Leeds property firm appeals £20,000 court fine for flytipping.
But she warned them not to allow feelings of “sympathy or anger” to enter into their deliberations.
Preston Crown Court Judge Heather Lloyd said the “terrible” night in which university student Matthew Hesketh lost his life was a tragedy for all concerned.
The defendant, Adam Catterall, she said, was “by all accounts a decent, hardworking young man”.
However, she stressed to the jury that any feelings of sympathy or anger must be set aside and they should reach their verdict on the evidence they had heard over the last three days.
Catterall, 19, of Mill Lane, Goosnargh, denies a charge of causing death by dangerous driving in February last year.
The trial has heard that his Peugeot 106 crashed side on with a taxi travelling in the opposite direction on Preston Road, Longridge late at night as the driver, together with two of his friends, was looking to buy food. One of his friends was badly injured but Matthew, 18, of Woodplumpton Lane, Woodplumpton, a back seat passenger, died at the scene.
He was a University of Central Lancashire student and worked part time with the defendant in a restaurant.
The taxi driver was also badly hurt in the crash on a gentle right hand bend, the trial heard.
A Leeds landlord appealed against a court ruling after being faced with a five figure fine for flytipping and illegally disposing of waste.
Leeds City Council officers found eight bags of waste on Chapeltown Road that belonged to Moorland Property Services Ltd.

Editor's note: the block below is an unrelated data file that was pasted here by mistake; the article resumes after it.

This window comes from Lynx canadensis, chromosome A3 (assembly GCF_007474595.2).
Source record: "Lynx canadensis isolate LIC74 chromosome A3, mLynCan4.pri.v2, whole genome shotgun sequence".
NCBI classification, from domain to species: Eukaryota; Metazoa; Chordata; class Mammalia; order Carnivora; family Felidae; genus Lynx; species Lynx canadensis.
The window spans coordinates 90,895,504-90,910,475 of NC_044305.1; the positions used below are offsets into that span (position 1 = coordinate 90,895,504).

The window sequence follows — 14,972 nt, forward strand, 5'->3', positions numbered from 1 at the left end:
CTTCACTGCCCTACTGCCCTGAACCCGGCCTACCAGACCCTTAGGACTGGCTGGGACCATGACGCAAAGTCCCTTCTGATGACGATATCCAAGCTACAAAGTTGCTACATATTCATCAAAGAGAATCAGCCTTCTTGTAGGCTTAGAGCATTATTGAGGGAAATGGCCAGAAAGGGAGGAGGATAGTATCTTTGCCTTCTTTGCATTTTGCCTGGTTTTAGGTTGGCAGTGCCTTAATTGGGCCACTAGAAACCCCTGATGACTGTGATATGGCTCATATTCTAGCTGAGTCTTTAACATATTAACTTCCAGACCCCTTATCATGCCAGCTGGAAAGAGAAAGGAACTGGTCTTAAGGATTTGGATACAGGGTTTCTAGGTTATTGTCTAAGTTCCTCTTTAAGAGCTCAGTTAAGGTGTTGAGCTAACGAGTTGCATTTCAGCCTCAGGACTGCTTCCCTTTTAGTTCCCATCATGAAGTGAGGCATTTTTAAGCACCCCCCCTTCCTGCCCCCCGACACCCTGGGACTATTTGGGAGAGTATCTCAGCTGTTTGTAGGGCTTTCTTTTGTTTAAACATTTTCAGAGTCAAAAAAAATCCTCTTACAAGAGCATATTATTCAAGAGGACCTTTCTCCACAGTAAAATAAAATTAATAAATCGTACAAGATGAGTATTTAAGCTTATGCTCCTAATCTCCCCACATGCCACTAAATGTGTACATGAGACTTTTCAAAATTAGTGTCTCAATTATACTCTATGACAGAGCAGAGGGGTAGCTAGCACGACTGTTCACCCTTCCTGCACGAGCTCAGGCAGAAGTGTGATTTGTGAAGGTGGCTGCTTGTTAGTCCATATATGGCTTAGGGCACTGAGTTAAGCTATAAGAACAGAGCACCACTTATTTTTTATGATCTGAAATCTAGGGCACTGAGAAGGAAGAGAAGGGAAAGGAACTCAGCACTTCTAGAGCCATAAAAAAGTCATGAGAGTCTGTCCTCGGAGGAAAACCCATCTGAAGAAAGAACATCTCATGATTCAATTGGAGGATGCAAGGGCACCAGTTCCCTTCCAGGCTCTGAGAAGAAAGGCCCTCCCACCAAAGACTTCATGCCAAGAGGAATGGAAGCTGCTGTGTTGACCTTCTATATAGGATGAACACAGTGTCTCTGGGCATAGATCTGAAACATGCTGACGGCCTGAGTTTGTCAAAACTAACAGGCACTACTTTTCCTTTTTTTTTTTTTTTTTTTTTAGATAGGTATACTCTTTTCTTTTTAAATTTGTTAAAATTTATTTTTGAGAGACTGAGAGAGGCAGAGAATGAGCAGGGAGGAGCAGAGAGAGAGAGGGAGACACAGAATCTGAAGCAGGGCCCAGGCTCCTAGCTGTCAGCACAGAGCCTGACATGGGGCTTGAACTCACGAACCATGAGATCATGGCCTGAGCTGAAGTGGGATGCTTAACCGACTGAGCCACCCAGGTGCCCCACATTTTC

Further investigation into the company revealed the firm did not have the necessary practices in place to ensure their waste was disposed of correctly.
The company was issued with two £300 fixed penalty notices following a court hearing in April 2015.
But despite reminders they failed to pay and were later prosecuted under the Environmental Protection Act 1990 for failing in their duty of care.
The landlord and letting agent, Mohammed Zaheer, was fined £20,000 and ordered to pay £1,865 court costs as well as a £120 victim surcharge.
The company claimed to have disposed of the rubbish in a skip but failed to produce evidence that supported the claim.
The firm also failed to provide evidence that the person responsible for transporting the waste was authorised to do so and that waste was disposed of legally.
Instead, the company had been illegally disposing of its commercial waste at the council's recycling centres, which are for residents' household waste only.
Following the case Mohammed Zaheer applied to have the matter reopened and was initially refused.
However, Mr Zaheer then appealed against this refusal and following further discussions with Leeds City Council in September 2015 agreed to pay a sum of £3,654.53 made up of two fixed penalties of £300, the original costs of £1,865, extra investigation costs of £420 and legal costs of £769.53.
Mr Zaheer also agreed to meet with officers from Leeds City Council's environmental team to discuss the future business operations of Moorland Property Services Ltd. No further action was taken against the defendant.